Brain Awareness Week 2022: Celebrating AI and neuroscience!

14th Mar 2022

To celebrate this year’s Brain Awareness Week (BAW), 14-20 March 2021, we’re highlighting the British Neuroscience Association’s (BNA) current 'Year of AI'. We've collated some interesting facts and handy resources to learn more about the exciting world of AI and neuroscience!

Fascinating AI facts

1. It's older than you think
Most of current AI uses deep learning technologies that consist of Artificial Neural Networks (ANNs). AlthouNew technologiesgh AI seems very new, the discoveries that inspired Artificial Neural Networks are quite old and inspired by neuroscience. For example, discoveries made in the 1940s about the ‘all-or-none’ character (1) of neuronal firing and Hebbian learning, often summarised as ‘cells that fire together wire together’ (2), set the scene for Artificial Neural Networks.

2. The 'AI Bible'
In the book ‘Gödel, Escher, Bach: an Eternal Golden Braid’, sometime referred to as the bible of AI, Douglas Hofstadter uses the lives and work of a mathematician (Kurt Gödel), an artist (Maurits C. Escher) and musician (Johann S. Bach) as illustrations to describe how cognition and AI can emerge.

3. Understanding reward
One major branch of AI is reinforcement learning, where agents learn by discovering for themselves how to maximise a reward. An important algorithm in reinforcement learning, called temporal difference learning, inspired neuroscience researchers in the 1990s to develop the reward prediction error theory of dopamine. (3)

Robot4. The roots of robots
The term robot comes from the book Czech science-fiction play Rossum's Universal Robots (original: Rossumovi Univerzální Roboti) by Karel Capek. In Czech, robota (singular) means forced labour of the kind that serfs had to perform on their masters' lands and is derived from rab, meaning "slave". Should we think of AI as tools, slaves, or moral agents?

5. Saving the planet
DeepMind and Google are currently using AI as a tool to discover new knowledge and solutions. For instance, to help combat climate change their AI system is directly controlling data centre cooling: a first-of-its-kind cloud-based control system to safely deliver energy savings in multiple Google data centres.

6. Saving brain function
AI is also being used to interrogate neuroscience data. Rik Henson’s group at Cambridge is investigating whether machine learning algorithms can be used for the early detection of Alzheimer’s disease. Training an algorithm on MEG data about brain connectivity could enable an AI system to detect early synaptic dysfunction, thereby facilitating early intervention.


Read more

Want to know more? Check out these AI experts - all of whom spoke at the BNA's 2021 Festive symposium - and read about what they are currently exploring:

- Mihaela van der Schaar (Cambridge) investigates how machine learning tools can provide insight into human decision-making and learning processes, such as clinical decision-making. This ‘quantitative epistemiology’ could have many applications, for example in helping people understand better how they learn with experience, to guide development of learning resources or monitoring of performance. The aim, she suggested, is not for machines to replace humans but to act in partnership with people to support better decision-making.

Aldo Faisal (Imperial) on how neuroscience, AI and biomedical engineering are being combined to generate some remarkable assistive technologies. He argues that human motor learning studies are often based on highly simplistic approaches that may miss important aspects of learning. By studying how people learn to play a pool shot, he has explored changes over time in all joints and in EEG traces that are markers of either error-based adaptation or reward-based learning. His work is informing the development of AI systems that work in conjunction with humans.AI insects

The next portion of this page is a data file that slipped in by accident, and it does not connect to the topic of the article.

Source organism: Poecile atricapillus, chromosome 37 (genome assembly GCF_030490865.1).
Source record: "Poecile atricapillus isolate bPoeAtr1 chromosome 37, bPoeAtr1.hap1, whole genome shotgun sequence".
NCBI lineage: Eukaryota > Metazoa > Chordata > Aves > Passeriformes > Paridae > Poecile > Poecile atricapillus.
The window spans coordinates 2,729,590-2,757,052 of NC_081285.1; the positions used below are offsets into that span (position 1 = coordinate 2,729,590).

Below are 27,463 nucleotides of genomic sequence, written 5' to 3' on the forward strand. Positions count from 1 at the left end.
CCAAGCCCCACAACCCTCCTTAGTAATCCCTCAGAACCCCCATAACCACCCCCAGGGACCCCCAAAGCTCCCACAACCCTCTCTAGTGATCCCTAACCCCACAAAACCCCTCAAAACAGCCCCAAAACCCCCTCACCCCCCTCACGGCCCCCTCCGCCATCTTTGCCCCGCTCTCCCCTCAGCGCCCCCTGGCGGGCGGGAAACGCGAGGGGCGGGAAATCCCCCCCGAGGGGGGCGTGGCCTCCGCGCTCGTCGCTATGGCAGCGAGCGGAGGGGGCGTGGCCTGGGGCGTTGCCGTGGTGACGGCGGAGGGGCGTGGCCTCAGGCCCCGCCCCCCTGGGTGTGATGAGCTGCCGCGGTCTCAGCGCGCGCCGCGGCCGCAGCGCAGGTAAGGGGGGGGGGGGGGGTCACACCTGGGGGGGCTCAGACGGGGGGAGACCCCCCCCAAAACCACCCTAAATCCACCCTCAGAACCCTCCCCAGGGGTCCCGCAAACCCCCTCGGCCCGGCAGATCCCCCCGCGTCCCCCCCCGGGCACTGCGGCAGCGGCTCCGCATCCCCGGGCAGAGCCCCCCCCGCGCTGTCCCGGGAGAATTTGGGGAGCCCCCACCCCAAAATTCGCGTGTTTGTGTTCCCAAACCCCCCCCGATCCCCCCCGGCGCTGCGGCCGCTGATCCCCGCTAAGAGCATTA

- AI, insects and ethics expert Thomas Nowotny (Sussex) looks into how, despite its apparent simplicity, the insect brain can support some remarkably sophisticated behaviours. His work on odour detection suggests that evolutionary constraints have led to efficient neural systems that encode what is useful, using algorithms that are ‘good enough’ rather than necessarily optimal.

- Insect brains are also the inspiration for Eleni Vasilaki (Sheffield), who draws on the sparse representations characteristic of Kenyon cells in the insect mushroom body, the structure responsible for learning associations. This inspired the development of ‘sparse reservoir computing’ (SPARCe), which demonstrated how increasing sparsity can lead to neuronal specialisation and addresses the challenge of ‘catastrophic forgetting’, overwriting of old associations as new information comes in, and suggests an optimal level of sparsity.


Even more AI!

Catch-up on a range of AI talks from the BNA's 2021 online Festive symposium Artificial Intelligence: What can AI tell us about biological intelligence, and how can AI be used to interrogate neuroscience data and learn more about the nervous system?

AI PodcastThe BNA's placement student Akseli Ilmanen has created an interdiscplinary podcast on AI. Interested in how AI can learn about the world through interaction - through a body, he interviews researchers in philosophy, neuroscience, robotics, and linguistics.


Brain Awareness Week (BAW) is a global campaign, founded by The Dana Foundation, to engage and educate the public on the advances and advantages of brain research in a worldwide celebration of the brain!

Check out our the BAW events calendar for what's going on near you


(1) McCulloch, W.S., Pitts, W. A logical calculus of the ideas immanent in nervous activity. Bulletin of Mathematical Biophysics 5, 115–133 (1943).

(2) D. O. Hebb, The Organization of Behavior. New York: Wiley, 1949.



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